Well, Donald Trump held on. He held on by the skin of his teeth. You knew it was coming. You knew it was inevitable. But it was glorious to watch him barely control himself.
This morning at around 5am EDT, the dam broke loose. Trump finally went on the tirade he'd been holding back for four days. And the subject of his ire wasn't, of course, the woman who had shellacked him in the debate, but another woman, a Latina, a former employee, who had dared to speak out against him.
Nothing Trump says or does shocks any longer. And that's a grave problem. The outrageous, the outright evil, has been normalized. It's become routine. We've been deadened to the lies, the vitriol, the incitement. Now Alicia Machado is the target of his rage. But next week it will be someone else. There's always someone to blame for his failures. He never fails; those around him fail him, or conspire against him. He is the great, virtuous knight, sent to save a fallen America from itself. Anyone who gainsays him is a subhuman to be crushed.
Imagine if Barack Obama went on a tirade like this. Hell, imagine if George W. Bush did. Our politics have become so debased in only eighteen months that we barely notice this. It now seems normal that a presidential candidate goes on Twitter rampages, releasing his dark id for all the world to see. Any half-decent media would have mocked Trump off the stage at the inception of his campaign. And, at first, he was mocked. He was seen as a joke candidate.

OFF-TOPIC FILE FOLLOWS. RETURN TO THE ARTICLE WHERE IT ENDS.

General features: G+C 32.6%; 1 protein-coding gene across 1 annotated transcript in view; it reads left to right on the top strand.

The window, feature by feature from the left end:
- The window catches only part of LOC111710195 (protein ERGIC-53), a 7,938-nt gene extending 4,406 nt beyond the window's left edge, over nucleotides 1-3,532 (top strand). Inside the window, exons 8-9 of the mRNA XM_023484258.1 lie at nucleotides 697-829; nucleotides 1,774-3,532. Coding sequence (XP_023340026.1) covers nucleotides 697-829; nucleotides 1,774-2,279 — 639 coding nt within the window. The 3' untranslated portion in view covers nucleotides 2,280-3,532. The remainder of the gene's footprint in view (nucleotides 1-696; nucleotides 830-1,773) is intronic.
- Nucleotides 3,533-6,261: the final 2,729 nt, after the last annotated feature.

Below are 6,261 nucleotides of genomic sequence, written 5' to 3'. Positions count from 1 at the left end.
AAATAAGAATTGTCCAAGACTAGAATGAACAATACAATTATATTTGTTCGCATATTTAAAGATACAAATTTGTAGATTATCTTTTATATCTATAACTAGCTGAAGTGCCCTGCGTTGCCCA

It's only when his hateful message gained traction that the media took notice. And it took notice not by being aghast, but by seeing ratings gold. It mainlined Trump like the worst junkie. It rode him to its highest ratings in years. Trump was good for business.
Sure, now, after one humiliation too many, the media has turned against the golden goose. And I don't think it's too late. But we will have to live with the consequences of a Trump campaign for years. Nazis and fascists have crept out of their dark rocks to take almost center stage in Republican politics. A polarized electorate is even more polarized now. White voters have been given a succinct language of grievance which will resonate for several election cycles. The commonwealth will be rent before it can be sewn back together. All because ad space had to be sold.
I salute Alicia Machado. It takes courage to take on a sociopath, especially one who has the power Trump has. Her courage will be an asset to Hillary Clinton in her campaign as the national salvation candidate. But a large part of me wishes Mrs. Clinton were facing a more typical Republican opponent. That opponent might have a better chance against her; but I wouldn't feel as if the Republic were on a precipice.
Donald Trump repeatedly shows us who he is. And a large subset of our citizenry sees no problem with that. That is the damage we must undo.
AUTHOR'S NOTE: Here is Alicia Machado's response to Trump's rage tweets. A needed antiseptic to the virulence.